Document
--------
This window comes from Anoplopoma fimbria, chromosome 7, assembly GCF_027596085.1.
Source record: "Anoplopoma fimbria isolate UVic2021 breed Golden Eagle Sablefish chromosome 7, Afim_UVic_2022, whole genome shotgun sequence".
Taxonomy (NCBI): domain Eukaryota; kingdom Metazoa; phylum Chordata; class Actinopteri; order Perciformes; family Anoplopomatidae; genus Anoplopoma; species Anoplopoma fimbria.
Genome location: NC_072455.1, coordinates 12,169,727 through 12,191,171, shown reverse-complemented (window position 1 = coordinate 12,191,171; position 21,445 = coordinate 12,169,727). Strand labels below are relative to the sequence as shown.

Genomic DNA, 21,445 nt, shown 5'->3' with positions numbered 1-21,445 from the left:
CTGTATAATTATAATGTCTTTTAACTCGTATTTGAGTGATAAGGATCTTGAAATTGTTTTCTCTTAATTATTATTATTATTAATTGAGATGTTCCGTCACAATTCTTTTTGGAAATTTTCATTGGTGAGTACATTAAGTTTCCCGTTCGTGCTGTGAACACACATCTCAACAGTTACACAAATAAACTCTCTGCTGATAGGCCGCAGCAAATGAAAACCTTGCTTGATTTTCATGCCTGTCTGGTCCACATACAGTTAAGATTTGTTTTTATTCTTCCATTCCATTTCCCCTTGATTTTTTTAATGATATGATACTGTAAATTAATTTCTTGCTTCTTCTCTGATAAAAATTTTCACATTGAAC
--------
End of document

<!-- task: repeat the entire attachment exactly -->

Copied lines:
This window comes from Anoplopoma fimbria, chromosome 7, assembly GCF_027596085.1.
Source record: "Anoplopoma fimbria isolate UVic2021 breed Golden Eagle Sablefish chromosome 7, Afim_UVic_2022, whole genome shotgun sequence".
Taxonomy (NCBI): domain Eukaryota; kingdom Metazoa; phylum Chordata; class Actinopteri; order Perciformes; family Anoplopomatidae; genus Anoplopoma; species Anoplopoma fimbria.
Genome location: NC_072455.1, coordinates 12,169,727 through 12,191,171, shown reverse-complemented (window position 1 = coordinate 12,191,171; position 21,445 = coordinate 12,169,727). Strand labels below are relative to the sequence as shown.

Genomic DNA, 21,445 nt, shown 5'->3' with positions numbered 1-21,445 from the left:
CTGTATAATTATAATGTCTTTTAACTCGTATTTGAGTGATAAGGATCTTGAAATTGTTTTCTCTTAATTATTATTATTATTAATTGAGATGTTCCGTCACAATTCTTTTTGGAAATTTTCATTGGTGAGTACATTAAGTTTCCCGTTCGTGCTGTGAACACACATCTCAACAGTTACACAAATAAACTCTCTGCTGATAGGCCGCAGCAAATGAAAACCTTGCTTGATTTTCATGCCTGTCTGGTCCACATACAGTTAAGATTTGTTTTTATTCTTCCATTCCATTTCCCCTTGATTTTTTTAATGATATGATACTGTAAATTAATTTCTTGCTTCTTCTCTGATAAAAATTTTCACATTGAAC